Medicare: Is there a doctor in the house?

Barry Reid knows what it's like to be dropped by a doctor.

About two years ago, the 71-year-old retired state employee from Tucker got a letter from the specialist who managed his diabetes care saying he would no longer accept Medicare.

"I felt, frankly, like a second-class medical care recipient," Reid said.

Reid's experience is becoming more common these days, as doctors grow weary of an unstable system for setting Medicare's payments. "I was probably at the front of what is coming down the road for a lot of people," he said.

Congress avoided an exodus of doctors from the Medicare program last week when it pushed back a 25 percent cut in physician payments that was set for January. But doctors will face an even larger cut in payments this time next year unless Congress redesigns the dysfunctional system that adjusts Medicare rates.

That system has developed a bizarre pattern in recent years: The law calls for a reduction in reimbursement rates; doctors complain; Congress acts to stall the reduction, over and over again. This year alone, doctors faced a major Medicare cut five times, and five times Congress voted to delay the cut to a later date.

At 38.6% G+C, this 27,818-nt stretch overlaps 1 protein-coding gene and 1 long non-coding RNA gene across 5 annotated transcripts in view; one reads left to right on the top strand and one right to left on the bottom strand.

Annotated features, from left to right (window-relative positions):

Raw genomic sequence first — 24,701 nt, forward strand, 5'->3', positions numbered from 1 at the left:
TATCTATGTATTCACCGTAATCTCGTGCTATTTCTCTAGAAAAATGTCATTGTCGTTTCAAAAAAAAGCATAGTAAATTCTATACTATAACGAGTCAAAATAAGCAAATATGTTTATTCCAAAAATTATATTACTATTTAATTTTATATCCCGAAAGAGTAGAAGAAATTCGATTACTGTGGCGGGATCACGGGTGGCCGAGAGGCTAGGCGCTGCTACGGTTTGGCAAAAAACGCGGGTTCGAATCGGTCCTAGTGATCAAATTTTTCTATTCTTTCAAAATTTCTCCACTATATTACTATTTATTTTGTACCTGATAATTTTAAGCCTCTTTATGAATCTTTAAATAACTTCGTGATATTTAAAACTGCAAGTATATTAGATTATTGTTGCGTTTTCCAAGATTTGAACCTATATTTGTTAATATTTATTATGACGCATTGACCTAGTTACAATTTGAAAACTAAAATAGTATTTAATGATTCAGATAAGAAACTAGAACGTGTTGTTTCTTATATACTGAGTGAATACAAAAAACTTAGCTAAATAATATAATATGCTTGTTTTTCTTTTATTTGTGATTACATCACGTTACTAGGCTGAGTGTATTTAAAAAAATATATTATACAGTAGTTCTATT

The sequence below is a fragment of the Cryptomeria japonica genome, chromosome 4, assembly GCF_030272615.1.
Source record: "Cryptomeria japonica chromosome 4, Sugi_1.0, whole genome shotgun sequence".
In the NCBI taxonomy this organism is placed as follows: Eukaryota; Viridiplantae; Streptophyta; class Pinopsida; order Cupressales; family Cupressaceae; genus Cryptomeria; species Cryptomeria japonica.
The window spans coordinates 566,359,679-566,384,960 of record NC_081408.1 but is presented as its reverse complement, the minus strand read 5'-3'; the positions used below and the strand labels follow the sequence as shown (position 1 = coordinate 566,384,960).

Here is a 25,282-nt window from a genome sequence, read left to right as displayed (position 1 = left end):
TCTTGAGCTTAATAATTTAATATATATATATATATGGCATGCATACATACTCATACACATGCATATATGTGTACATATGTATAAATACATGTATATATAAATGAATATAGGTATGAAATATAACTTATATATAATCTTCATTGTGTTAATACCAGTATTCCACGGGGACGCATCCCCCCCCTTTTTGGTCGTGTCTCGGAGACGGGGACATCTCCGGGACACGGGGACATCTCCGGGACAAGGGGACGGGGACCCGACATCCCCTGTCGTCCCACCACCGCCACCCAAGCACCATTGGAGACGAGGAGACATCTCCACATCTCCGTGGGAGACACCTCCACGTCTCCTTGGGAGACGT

The instability of the system has already prompted some doctors to leave Medicare and has more thinking about it, just as the first wave of the gigantic baby boom generation begins to engulf the program. Without a fix, experts said, more elderly Americans will have a hard time getting an appointment with the doctor of their choice.

"Medicare is a mess right now," said Dr. Thomas Bat, who practices with a group of physicians at North Atlanta Primary Care.